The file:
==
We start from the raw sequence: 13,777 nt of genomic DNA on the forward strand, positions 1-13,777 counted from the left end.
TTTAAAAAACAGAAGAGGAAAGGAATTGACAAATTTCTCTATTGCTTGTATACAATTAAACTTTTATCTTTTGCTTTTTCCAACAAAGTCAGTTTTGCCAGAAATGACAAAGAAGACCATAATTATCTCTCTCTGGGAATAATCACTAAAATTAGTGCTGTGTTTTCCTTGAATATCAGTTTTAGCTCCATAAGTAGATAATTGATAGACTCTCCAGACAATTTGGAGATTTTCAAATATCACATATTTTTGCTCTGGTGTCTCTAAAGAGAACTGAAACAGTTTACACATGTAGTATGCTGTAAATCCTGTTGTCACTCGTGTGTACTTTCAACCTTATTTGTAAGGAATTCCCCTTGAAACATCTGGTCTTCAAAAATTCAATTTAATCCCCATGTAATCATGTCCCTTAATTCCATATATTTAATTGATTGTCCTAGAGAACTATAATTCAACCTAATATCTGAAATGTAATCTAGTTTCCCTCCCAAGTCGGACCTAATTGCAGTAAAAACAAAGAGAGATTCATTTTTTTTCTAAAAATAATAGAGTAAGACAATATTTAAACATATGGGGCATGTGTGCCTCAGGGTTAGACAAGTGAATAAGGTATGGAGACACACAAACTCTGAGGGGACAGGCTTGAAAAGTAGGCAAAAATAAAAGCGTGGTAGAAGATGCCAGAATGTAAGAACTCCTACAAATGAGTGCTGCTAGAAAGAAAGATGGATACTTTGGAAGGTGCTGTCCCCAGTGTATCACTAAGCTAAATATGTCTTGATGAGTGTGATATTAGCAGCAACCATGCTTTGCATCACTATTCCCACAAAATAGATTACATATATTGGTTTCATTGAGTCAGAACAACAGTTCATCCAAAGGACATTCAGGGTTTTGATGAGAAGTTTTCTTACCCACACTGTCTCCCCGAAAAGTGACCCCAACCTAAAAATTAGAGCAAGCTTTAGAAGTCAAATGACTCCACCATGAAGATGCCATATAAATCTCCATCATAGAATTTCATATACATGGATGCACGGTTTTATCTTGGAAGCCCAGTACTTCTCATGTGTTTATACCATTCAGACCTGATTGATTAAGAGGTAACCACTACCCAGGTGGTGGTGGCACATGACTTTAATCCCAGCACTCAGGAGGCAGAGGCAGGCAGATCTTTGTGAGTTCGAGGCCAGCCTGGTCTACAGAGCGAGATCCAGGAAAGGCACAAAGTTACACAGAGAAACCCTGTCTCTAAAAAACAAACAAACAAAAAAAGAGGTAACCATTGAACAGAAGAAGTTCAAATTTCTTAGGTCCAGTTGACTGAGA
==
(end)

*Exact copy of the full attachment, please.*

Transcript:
We start from the raw sequence: 13,777 nt of genomic DNA on the forward strand, positions 1-13,777 counted from the left end.
TTTAAAAAACAGAAGAGGAAAGGAATTGACAAATTTCTCTATTGCTTGTATACAATTAAACTTTTATCTTTTGCTTTTTCCAACAAAGTCAGTTTTGCCAGAAATGACAAAGAAGACCATAATTATCTCTCTCTGGGAATAATCACTAAAATTAGTGCTGTGTTTTCCTTGAATATCAGTTTTAGCTCCATAAGTAGATAATTGATAGACTCTCCAGACAATTTGGAGATTTTCAAATATCACATATTTTTGCTCTGGTGTCTCTAAAGAGAACTGAAACAGTTTACACATGTAGTATGCTGTAAATCCTGTTGTCACTCGTGTGTACTTTCAACCTTATTTGTAAGGAATTCCCCTTGAAACATCTGGTCTTCAAAAATTCAATTTAATCCCCATGTAATCATGTCCCTTAATTCCATATATTTAATTGATTGTCCTAGAGAACTATAATTCAACCTAATATCTGAAATGTAATCTAGTTTCCCTCCCAAGTCGGACCTAATTGCAGTAAAAACAAAGAGAGATTCATTTTTTTTCTAAAAATAATAGAGTAAGACAATATTTAAACATATGGGGCATGTGTGCCTCAGGGTTAGACAAGTGAATAAGGTATGGAGACACACAAACTCTGAGGGGACAGGCTTGAAAAGTAGGCAAAAATAAAAGCGTGGTAGAAGATGCCAGAATGTAAGAACTCCTACAAATGAGTGCTGCTAGAAAGAAAGATGGATACTTTGGAAGGTGCTGTCCCCAGTGTATCACTAAGCTAAATATGTCTTGATGAGTGTGATATTAGCAGCAACCATGCTTTGCATCACTATTCCCACAAAATAGATTACATATATTGGTTTCATTGAGTCAGAACAACAGTTCATCCAAAGGACATTCAGGGTTTTGATGAGAAGTTTTCTTACCCACACTGTCTCCCCGAAAAGTGACCCCAACCTAAAAATTAGAGCAAGCTTTAGAAGTCAAATGACTCCACCATGAAGATGCCATATAAATCTCCATCATAGAATTTCATATACATGGATGCACGGTTTTATCTTGGAAGCCCAGTACTTCTCATGTGTTTATACCATTCAGACCTGATTGATTAAGAGGTAACCACTACCCAGGTGGTGGTGGCACATGACTTTAATCCCAGCACTCAGGAGGCAGAGGCAGGCAGATCTTTGTGAGTTCGAGGCCAGCCTGGTCTACAGAGCGAGATCCAGGAAAGGCACAAAGTTACACAGAGAAACCCTGTCTCTAAAAAACAAACAAACAAAAAAAGAGGTAACCATTGAACAGAAGAAGTTCAAATTTCTTAGGTCCAGTTGACTGAGA